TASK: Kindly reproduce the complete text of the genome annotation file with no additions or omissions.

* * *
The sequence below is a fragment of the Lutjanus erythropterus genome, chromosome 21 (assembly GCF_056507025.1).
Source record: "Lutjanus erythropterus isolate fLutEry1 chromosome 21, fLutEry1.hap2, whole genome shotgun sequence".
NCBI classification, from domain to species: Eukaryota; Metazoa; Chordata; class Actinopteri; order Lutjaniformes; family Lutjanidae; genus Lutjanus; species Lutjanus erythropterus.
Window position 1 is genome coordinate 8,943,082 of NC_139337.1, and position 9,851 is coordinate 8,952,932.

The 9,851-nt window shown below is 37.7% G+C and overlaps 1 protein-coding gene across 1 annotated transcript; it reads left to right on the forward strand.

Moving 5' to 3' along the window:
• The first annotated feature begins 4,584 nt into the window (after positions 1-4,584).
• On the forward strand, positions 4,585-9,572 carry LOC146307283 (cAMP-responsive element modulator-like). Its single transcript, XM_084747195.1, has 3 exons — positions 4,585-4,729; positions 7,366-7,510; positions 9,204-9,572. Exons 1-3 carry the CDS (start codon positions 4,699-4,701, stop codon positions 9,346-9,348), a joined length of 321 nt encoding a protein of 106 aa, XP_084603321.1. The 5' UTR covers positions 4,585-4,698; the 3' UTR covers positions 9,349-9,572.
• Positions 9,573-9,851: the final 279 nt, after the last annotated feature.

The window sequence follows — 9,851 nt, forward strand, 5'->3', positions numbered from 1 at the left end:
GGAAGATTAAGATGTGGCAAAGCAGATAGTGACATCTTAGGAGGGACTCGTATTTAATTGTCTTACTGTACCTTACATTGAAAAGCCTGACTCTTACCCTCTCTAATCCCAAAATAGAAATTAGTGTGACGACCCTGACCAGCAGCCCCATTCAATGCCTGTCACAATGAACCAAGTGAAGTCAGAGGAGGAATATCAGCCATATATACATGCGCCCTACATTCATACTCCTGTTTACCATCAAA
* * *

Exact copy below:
The sequence below is a fragment of the Lutjanus erythropterus genome, chromosome 21 (assembly GCF_056507025.1).
Source record: "Lutjanus erythropterus isolate fLutEry1 chromosome 21, fLutEry1.hap2, whole genome shotgun sequence".
NCBI classification, from domain to species: Eukaryota; Metazoa; Chordata; class Actinopteri; order Lutjaniformes; family Lutjanidae; genus Lutjanus; species Lutjanus erythropterus.
Window position 1 is genome coordinate 8,943,082 of NC_139337.1, and position 9,851 is coordinate 8,952,932.

The 9,851-nt window shown below is 37.7% G+C and overlaps 1 protein-coding gene across 1 annotated transcript; it reads left to right on the forward strand.

Moving 5' to 3' along the window:
• The first annotated feature begins 4,584 nt into the window (after positions 1-4,584).
• On the forward strand, positions 4,585-9,572 carry LOC146307283 (cAMP-responsive element modulator-like). Its single transcript, XM_084747195.1, has 3 exons — positions 4,585-4,729; positions 7,366-7,510; positions 9,204-9,572. Exons 1-3 carry the CDS (start codon positions 4,699-4,701, stop codon positions 9,346-9,348), a joined length of 321 nt encoding a protein of 106 aa, XP_084603321.1. The 5' UTR covers positions 4,585-4,698; the 3' UTR covers positions 9,349-9,572.
• Positions 9,573-9,851: the final 279 nt, after the last annotated feature.

The window sequence follows — 9,851 nt, forward strand, 5'->3', positions numbered from 1 at the left end:
GGAAGATTAAGATGTGGCAAAGCAGATAGTGACATCTTAGGAGGGACTCGTATTTAATTGTCTTACTGTACCTTACATTGAAAAGCCTGACTCTTACCCTCTCTAATCCCAAAATAGAAATTAGTGTGACGACCCTGACCAGCAGCCCCATTCAATGCCTGTCACAATGAACCAAGTGAAGTCAGAGGAGGAATATCAGCCATATATACATGCGCCCTACATTCATACTCCTGTTTACCATCAAA